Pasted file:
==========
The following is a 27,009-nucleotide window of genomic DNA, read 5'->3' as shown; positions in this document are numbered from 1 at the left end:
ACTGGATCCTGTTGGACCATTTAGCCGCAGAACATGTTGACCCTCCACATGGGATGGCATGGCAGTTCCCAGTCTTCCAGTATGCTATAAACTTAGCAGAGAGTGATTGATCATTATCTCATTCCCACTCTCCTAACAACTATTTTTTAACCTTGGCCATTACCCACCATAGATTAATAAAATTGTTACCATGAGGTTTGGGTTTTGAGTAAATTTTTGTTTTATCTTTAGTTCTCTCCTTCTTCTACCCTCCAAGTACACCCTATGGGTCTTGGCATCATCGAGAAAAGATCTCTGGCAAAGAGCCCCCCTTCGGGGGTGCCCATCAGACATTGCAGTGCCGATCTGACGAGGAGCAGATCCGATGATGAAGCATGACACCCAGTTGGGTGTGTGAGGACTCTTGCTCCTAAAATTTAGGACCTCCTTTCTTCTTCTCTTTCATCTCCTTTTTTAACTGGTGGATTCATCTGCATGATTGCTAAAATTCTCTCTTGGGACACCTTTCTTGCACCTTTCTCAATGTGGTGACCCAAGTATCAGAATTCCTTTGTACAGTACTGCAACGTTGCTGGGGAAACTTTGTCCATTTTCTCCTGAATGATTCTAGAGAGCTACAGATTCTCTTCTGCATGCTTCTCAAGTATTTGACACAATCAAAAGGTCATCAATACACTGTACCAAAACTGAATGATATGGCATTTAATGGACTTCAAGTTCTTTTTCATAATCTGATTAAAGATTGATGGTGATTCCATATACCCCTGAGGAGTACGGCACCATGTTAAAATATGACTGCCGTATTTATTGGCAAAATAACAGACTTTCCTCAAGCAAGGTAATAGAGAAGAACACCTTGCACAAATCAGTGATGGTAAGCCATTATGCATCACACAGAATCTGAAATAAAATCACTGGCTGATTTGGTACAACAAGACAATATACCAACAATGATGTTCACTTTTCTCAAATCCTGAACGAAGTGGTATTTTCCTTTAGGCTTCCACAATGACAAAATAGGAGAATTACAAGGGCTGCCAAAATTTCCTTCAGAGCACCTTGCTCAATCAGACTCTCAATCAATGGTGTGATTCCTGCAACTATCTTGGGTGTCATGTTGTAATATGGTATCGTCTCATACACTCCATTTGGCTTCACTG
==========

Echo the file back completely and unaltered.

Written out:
The following is a 27,009-nucleotide window of genomic DNA, read 5'->3' as shown; positions in this document are numbered from 1 at the left end:
ACTGGATCCTGTTGGACCATTTAGCCGCAGAACATGTTGACCCTCCACATGGGATGGCATGGCAGTTCCCAGTCTTCCAGTATGCTATAAACTTAGCAGAGAGTGATTGATCATTATCTCATTCCCACTCTCCTAACAACTATTTTTTAACCTTGGCCATTACCCACCATAGATTAATAAAATTGTTACCATGAGGTTTGGGTTTTGAGTAAATTTTTGTTTTATCTTTAGTTCTCTCCTTCTTCTACCCTCCAAGTACACCCTATGGGTCTTGGCATCATCGAGAAAAGATCTCTGGCAAAGAGCCCCCCTTCGGGGGTGCCCATCAGACATTGCAGTGCCGATCTGACGAGGAGCAGATCCGATGATGAAGCATGACACCCAGTTGGGTGTGTGAGGACTCTTGCTCCTAAAATTTAGGACCTCCTTTCTTCTTCTCTTTCATCTCCTTTTTTAACTGGTGGATTCATCTGCATGATTGCTAAAATTCTCTCTTGGGACACCTTTCTTGCACCTTTCTCAATGTGGTGACCCAAGTATCAGAATTCCTTTGTACAGTACTGCAACGTTGCTGGGGAAACTTTGTCCATTTTCTCCTGAATGATTCTAGAGAGCTACAGATTCTCTTCTGCATGCTTCTCAAGTATTTGACACAATCAAAAGGTCATCAATACACTGTACCAAAACTGAATGATATGGCATTTAATGGACTTCAAGTTCTTTTTCATAATCTGATTAAAGATTGATGGTGATTCCATATACCCCTGAGGAGTACGGCACCATGTTAAAATATGACTGCCGTATTTATTGGCAAAATAACAGACTTTCCTCAAGCAAGGTAATAGAGAAGAACACCTTGCACAAATCAGTGATGGTAAGCCATTATGCATCACACAGAATCTGAAATAAAATCACTGGCTGATTTGGTACAACAAGACAATATACCAACAATGATGTTCACTTTTCTCAAATCCTGAACGAAGTGGTATTTTCCTTTAGGCTTCCACAATGACAAAATAGGAGAATTACAAGGGCTGCCAAAATTTCCTTCAGAGCACCTTGCTCAATCAGACTCTCAATCAATGGTGTGATTCCTGCAACTATCTTGGGTGTCATGTTGTAATATGGTATCGTCTCATACACTCCATTTGGCTTCACTG